Origination and History of Balanced Measures Approach

Location: Charlotte, NC
Contact Name: Lisa Schumacher
Position/Office:Budget and Evaluation Dept.
Researcher: Charlie Bennett
Position: Director, United Way of America

Outcome Measurement Implementation

The City of Charlotte began developing and implementing their balanced scorecard measurement system approximately three years ago. Charlotte’s interest in the balanced scorecard approach resulted from their interest in using a more strategic, forward-looking framework to organize and implement performance measures. Prior to using the balanced scorecard, they had been measuring performance for decades in a more traditional management-by-objectives context.

In 1990, Charlotte City Council chose five areas (community safety, transportation, economic development, neighborhoods, and restructuring government) on which to focus its strategic plan. These priorities formed the basic categories in their "corporate" level scorecard. In the mid-1990s, several Councilmembers advocated for more outcome- or results-oriented measures. At about the same time, the City Manager became interested in the balanced scorecard approach, having read Robert Kaplan and David Norton’s early articles published in the Harvard Business Review. This essentially marked the beginning of the city’s balanced scorecard efforts.

During the first year of implementation in 1996, the City Council established the city’s "corporate" scorecard, and city staff from four pilot business units began developing their balanced scorecards. By the end of 1997, all 13 of the city’s business units had at some level developed their measures and balanced scorecards based on the corporate scorecard. Although Charlotte was the first U.S. city to adopt the balanced scorecard approach, the interviewee considered their work to be still evolving and maturing.

What they are doing and who is involved in process.

Charlotte is pursuing a balanced scorecard approach to performance measurement in the more formal sense. That is, they categorize measures according to the four "perspectives" typically associated with a balanced scorecard: financial, customer, internal business processes, and learning and growth. All 13 of the city’s business units participate in the measurement system, tracking a total of 266 measures. The customer perspective is the most emphasized of the four perspectives, accounting for 38% of the total measures. The other three perspectives account for the following: internal processes, 27%; growth and learning, 21%; and financial, 13%.

The next steps that Charlotte plans to take to improve its balanced scorecard system include the following: condense the current list of performance measures to the "critical few," continue refining their business unit plans and scorecards, move to a quarterly reporting system (from the current semi-annual schedule), and eventually link performance results and resource allocations.

How they are using balance measures and why is it valuable to the organization.

Charlotte uses their balanced measures for several purposes: to communicate performance information to elected officials and the public, as input in their strategic planning process, in annual business unit and employee performance plans, and to identify areas for further evaluation and improvement.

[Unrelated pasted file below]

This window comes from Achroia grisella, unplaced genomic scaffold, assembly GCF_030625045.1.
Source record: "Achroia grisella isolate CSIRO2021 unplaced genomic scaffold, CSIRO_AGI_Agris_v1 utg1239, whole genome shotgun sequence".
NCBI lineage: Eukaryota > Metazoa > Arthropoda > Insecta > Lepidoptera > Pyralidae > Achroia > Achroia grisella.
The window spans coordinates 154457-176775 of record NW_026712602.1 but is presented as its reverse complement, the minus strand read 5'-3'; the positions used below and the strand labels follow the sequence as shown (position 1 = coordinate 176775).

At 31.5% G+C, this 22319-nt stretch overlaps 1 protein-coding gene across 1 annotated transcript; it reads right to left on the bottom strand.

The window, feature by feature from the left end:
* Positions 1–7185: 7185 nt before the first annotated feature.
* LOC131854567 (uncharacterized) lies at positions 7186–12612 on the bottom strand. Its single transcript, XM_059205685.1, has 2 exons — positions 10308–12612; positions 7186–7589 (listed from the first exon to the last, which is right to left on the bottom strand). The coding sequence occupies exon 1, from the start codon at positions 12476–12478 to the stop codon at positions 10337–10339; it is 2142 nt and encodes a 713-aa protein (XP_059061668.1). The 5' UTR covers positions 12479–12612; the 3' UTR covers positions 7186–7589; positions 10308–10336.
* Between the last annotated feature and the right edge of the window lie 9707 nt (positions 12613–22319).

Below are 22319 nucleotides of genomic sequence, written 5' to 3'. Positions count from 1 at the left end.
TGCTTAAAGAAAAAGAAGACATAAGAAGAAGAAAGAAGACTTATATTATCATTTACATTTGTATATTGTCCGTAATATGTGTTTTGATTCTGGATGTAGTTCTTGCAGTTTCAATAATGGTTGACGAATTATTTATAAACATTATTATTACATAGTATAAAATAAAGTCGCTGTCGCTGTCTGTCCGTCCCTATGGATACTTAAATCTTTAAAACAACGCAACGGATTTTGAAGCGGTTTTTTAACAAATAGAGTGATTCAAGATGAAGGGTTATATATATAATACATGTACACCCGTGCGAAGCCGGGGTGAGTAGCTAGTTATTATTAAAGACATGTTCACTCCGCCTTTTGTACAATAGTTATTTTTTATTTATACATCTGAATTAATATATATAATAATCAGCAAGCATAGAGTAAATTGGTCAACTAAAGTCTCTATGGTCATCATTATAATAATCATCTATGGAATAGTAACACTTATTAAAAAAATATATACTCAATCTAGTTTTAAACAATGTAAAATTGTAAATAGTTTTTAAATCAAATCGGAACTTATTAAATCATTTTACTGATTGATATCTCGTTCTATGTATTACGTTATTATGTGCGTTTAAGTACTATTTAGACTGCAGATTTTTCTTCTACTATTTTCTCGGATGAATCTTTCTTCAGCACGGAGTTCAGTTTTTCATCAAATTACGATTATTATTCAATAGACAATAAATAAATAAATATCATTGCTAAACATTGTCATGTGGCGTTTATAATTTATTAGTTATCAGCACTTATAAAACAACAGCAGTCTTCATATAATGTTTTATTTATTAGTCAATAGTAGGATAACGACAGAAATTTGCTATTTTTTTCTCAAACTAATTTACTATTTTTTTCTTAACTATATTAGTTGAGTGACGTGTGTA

The City of Charlotte’s performance measurement effort has provided value to the city in the following ways:

  • Measuring performance has clarified vague concepts like strategic goals.
  • The balanced scorecard helped to integrate common goals across departments.
  • It has allowed them to set their performance measures into a more comprehensive, strategic context.
  • It has encouraged them to narrow their list of performance measures to those that are more meaningful and useful.
  • Building the scorecards has developed consensus and teamwork throughout the organization.

Lessons learned to be shared with others undertaking this approach.

One of the key lessons learned has been that implementing a balanced scorecard system looks a lot easier than it is in reality. It requires city staff to learn new ways of thinking about the work they do, and then to identify measures that gauge their success. This presents many challenges to management and staff related to changing existing practices. To successfully meet these challenges and the expected resistance, management must remain committed to the effort over the long haul. It is also very helpful to have high level champion(s) who can provide committed leadership.

Another lesson learned was that challenging, but achievable "stretch" targets must be set in a nonpunitive context. If staff perceive that their budgets and other forms of support are at risk if actual performance results do not meet targets, buy-in and commitment will be negatively affected. Although Charlotte has begun to explore ways in which their balanced scorecard can be integrated into their resource allocation process, they are moving with care on this issue in light of this concern.

Potential obstacles or barriers and how they dealt with them

See above for a discussion of barriers regarding expected resistance, difficulty of this type of work, and the premature linking of scorecard results and resource allocations, and how Charlotte has dealt with these issues.

Lisa Schumacher
Budget Officer Phone: 704-336-2306
Fax: 704-336-6644
Web Site:
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